It then got to the point where Sarah’s mum wasn’t really able to visit the donkeys anymore, ‘so I asked the care home if I could take them,’ she recalls. Whilst there, the manager said ‘there’s a lady in room 10 – do you think they will go indoors?’ The donkeys did go indoors, and ‘the lady loved it – everybody loved it,’ says Sarah, who has previously worked in mental health advocacy and support work.
Sarah’s mum passed away in April of 2017. ‘At the wake I announced to my friends and family that I was quitting my job. I made a drunken phone call to the Royal Norfolk Show, asking ‘can you tell me how I get a stand for next year?’ She was then offered a stand for that year! ‘It was like everything was lined up – everything was meant to be.
‘I then had six weeks to get everything legally constituted, get a bank account and get leaflets.’ Friends lent her a gazebo for the show. And Sarah adds: ‘My partner is a mechanic – he lent me his van – he thought I’d only be out once or twice a week.’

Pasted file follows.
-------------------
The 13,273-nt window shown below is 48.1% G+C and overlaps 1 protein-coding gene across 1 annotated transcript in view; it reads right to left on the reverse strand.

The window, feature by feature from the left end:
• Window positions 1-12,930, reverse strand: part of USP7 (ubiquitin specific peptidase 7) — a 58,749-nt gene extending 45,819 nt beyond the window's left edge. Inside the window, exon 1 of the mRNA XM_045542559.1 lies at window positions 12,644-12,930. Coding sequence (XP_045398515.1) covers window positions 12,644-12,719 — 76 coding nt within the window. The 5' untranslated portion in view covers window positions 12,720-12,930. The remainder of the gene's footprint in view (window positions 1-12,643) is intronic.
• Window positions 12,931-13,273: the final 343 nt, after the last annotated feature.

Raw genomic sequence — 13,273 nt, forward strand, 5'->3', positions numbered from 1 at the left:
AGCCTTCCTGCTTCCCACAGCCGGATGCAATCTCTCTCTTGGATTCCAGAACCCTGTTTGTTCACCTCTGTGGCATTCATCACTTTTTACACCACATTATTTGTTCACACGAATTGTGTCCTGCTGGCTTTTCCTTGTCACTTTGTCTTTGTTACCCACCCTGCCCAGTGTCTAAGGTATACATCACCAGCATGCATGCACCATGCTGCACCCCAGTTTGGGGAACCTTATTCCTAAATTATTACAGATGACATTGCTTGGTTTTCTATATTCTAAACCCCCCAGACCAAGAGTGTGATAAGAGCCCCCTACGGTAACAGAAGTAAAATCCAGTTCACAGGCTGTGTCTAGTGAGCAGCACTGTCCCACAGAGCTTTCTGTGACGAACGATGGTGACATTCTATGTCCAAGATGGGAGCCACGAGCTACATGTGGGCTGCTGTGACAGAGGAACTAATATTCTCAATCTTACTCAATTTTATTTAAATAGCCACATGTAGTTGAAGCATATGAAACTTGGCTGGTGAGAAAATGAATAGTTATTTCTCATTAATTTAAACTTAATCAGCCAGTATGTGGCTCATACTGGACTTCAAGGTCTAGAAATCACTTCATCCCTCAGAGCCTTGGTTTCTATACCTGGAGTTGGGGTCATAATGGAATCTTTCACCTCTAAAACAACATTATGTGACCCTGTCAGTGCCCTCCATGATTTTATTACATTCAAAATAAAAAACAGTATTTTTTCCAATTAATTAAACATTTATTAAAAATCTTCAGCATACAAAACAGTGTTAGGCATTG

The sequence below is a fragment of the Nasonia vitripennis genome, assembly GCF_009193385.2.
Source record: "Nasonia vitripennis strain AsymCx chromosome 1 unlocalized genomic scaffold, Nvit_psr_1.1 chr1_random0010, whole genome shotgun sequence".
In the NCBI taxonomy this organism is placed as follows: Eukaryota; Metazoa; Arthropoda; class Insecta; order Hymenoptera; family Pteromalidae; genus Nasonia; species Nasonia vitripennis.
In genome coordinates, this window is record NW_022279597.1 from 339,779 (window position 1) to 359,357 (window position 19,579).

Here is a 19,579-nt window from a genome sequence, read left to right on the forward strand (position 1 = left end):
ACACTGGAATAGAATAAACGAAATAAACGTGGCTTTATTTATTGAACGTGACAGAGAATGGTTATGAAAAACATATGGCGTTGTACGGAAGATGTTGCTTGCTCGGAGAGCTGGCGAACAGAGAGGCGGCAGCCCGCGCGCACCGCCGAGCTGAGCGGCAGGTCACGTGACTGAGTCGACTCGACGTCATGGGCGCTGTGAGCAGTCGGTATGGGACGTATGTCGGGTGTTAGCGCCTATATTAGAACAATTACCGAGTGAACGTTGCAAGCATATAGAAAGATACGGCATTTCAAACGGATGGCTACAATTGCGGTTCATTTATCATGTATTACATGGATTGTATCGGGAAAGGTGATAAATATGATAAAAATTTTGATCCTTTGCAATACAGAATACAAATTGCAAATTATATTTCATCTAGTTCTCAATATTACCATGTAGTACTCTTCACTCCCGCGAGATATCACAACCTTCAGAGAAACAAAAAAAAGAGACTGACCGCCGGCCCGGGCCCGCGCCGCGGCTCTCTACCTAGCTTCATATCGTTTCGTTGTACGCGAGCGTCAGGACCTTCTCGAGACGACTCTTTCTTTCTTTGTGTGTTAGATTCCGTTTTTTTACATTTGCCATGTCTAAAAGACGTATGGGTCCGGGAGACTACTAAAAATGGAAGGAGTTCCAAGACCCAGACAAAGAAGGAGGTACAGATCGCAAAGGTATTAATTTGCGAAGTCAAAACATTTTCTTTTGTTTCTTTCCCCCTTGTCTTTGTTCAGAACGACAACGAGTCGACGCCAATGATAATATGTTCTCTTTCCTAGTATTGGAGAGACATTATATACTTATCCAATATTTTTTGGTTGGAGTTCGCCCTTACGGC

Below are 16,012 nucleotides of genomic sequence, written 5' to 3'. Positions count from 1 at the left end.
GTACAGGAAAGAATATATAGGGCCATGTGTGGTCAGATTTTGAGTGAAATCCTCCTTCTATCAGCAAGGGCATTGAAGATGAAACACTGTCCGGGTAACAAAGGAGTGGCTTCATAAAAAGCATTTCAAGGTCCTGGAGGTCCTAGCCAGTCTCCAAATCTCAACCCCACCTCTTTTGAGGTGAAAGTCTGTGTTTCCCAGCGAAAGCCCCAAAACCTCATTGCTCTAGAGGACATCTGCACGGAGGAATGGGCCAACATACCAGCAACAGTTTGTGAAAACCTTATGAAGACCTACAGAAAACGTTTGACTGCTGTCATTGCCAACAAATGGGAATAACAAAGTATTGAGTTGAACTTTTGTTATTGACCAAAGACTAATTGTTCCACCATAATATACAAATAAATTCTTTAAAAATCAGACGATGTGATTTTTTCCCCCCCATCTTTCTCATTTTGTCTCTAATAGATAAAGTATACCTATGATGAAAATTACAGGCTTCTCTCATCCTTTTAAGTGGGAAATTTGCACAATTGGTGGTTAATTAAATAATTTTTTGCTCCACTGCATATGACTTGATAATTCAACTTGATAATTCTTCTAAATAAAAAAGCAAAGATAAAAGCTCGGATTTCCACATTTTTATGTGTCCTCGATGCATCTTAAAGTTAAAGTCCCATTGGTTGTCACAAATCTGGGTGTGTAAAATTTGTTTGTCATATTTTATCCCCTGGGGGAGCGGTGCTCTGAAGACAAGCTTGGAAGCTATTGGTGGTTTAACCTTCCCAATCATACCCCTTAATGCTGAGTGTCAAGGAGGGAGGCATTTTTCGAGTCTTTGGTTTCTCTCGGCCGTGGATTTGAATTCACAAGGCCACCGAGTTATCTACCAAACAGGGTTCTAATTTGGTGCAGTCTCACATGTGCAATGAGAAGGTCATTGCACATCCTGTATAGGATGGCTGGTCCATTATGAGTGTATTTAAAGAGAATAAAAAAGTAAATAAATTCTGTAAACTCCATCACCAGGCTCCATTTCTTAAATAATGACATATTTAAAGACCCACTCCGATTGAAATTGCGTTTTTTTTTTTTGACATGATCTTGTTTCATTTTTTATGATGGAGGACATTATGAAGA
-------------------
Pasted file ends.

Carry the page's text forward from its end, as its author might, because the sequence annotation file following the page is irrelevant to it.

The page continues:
The MiniDonks first big outing was to Woolly Weekend, organised by the Worstead Guild of Weavers, Spinners and Dryers, just before the Royal Norfolk Show. Sarah met someone who worked for the South Norfolk Clinical Commissioning Group, which oversees 80 care homes. Once an email had been sent round the network, Sarah recalls: ‘The phone started ringing and it didn’t stop. From thinking we’d be out once or twice a week we were flat out.’
Sarah then started fundraising for the MiniDonks lorry, taking delivery of it two years ago this month. It was a game changer, all six of her donkeys can be transported safely in it. ‘We love our lorry,’ says Sarah.